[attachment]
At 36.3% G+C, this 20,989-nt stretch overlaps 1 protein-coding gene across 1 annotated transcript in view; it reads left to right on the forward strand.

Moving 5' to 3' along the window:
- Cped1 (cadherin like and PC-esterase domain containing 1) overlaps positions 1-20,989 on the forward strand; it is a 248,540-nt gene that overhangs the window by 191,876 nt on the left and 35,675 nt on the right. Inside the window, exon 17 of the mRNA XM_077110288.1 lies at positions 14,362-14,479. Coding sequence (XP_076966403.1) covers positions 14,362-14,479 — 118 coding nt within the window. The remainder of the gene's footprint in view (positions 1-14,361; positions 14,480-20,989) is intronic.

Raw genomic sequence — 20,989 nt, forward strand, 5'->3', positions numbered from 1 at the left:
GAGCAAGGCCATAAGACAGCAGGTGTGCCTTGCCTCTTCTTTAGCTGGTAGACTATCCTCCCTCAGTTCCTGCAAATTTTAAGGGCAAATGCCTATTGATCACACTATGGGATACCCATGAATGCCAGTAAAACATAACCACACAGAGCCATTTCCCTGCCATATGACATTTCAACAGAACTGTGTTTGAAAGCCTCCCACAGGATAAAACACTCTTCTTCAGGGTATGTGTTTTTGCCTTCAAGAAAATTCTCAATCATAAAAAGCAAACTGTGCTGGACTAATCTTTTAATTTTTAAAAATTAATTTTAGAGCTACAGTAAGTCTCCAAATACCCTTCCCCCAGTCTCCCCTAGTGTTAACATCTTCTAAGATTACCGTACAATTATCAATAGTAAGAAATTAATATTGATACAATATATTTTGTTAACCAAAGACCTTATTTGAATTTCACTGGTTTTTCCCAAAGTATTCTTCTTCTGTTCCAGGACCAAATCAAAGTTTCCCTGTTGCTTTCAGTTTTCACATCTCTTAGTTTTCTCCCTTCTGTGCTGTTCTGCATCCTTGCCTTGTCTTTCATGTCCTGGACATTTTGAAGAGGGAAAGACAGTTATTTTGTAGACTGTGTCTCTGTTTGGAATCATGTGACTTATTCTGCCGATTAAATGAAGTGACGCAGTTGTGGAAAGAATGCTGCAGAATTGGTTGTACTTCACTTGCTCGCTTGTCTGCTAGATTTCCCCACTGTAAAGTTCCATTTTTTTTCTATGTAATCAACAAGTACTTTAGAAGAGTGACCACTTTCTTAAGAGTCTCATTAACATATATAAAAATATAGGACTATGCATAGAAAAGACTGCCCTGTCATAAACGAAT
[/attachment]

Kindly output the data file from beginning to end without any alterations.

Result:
At 36.3% G+C, this 20,989-nt stretch overlaps 1 protein-coding gene across 1 annotated transcript in view; it reads left to right on the forward strand.

Moving 5' to 3' along the window:
- Cped1 (cadherin like and PC-esterase domain containing 1) overlaps positions 1-20,989 on the forward strand; it is a 248,540-nt gene that overhangs the window by 191,876 nt on the left and 35,675 nt on the right. Inside the window, exon 17 of the mRNA XM_077110288.1 lies at positions 14,362-14,479. Coding sequence (XP_076966403.1) covers positions 14,362-14,479 — 118 coding nt within the window. The remainder of the gene's footprint in view (positions 1-14,361; positions 14,480-20,989) is intronic.

Raw genomic sequence — 20,989 nt, forward strand, 5'->3', positions numbered from 1 at the left:
GAGCAAGGCCATAAGACAGCAGGTGTGCCTTGCCTCTTCTTTAGCTGGTAGACTATCCTCCCTCAGTTCCTGCAAATTTTAAGGGCAAATGCCTATTGATCACACTATGGGATACCCATGAATGCCAGTAAAACATAACCACACAGAGCCATTTCCCTGCCATATGACATTTCAACAGAACTGTGTTTGAAAGCCTCCCACAGGATAAAACACTCTTCTTCAGGGTATGTGTTTTTGCCTTCAAGAAAATTCTCAATCATAAAAAGCAAACTGTGCTGGACTAATCTTTTAATTTTTAAAAATTAATTTTAGAGCTACAGTAAGTCTCCAAATACCCTTCCCCCAGTCTCCCCTAGTGTTAACATCTTCTAAGATTACCGTACAATTATCAATAGTAAGAAATTAATATTGATACAATATATTTTGTTAACCAAAGACCTTATTTGAATTTCACTGGTTTTTCCCAAAGTATTCTTCTTCTGTTCCAGGACCAAATCAAAGTTTCCCTGTTGCTTTCAGTTTTCACATCTCTTAGTTTTCTCCCTTCTGTGCTGTTCTGCATCCTTGCCTTGTCTTTCATGTCCTGGACATTTTGAAGAGGGAAAGACAGTTATTTTGTAGACTGTGTCTCTGTTTGGAATCATGTGACTTATTCTGCCGATTAAATGAAGTGACGCAGTTGTGGAAAGAATGCTGCAGAATTGGTTGTACTTCACTTGCTCGCTTGTCTGCTAGATTTCCCCACTGTAAAGTTCCATTTTTTTTCTATGTAATCAACAAGTACTTTAGAAGAGTGACCACTTTCTTAAGAGTCTCATTAACATATATAAAAATATAGGACTATGCATAGAAAAGACTGCCCTGTCATAAACGAAT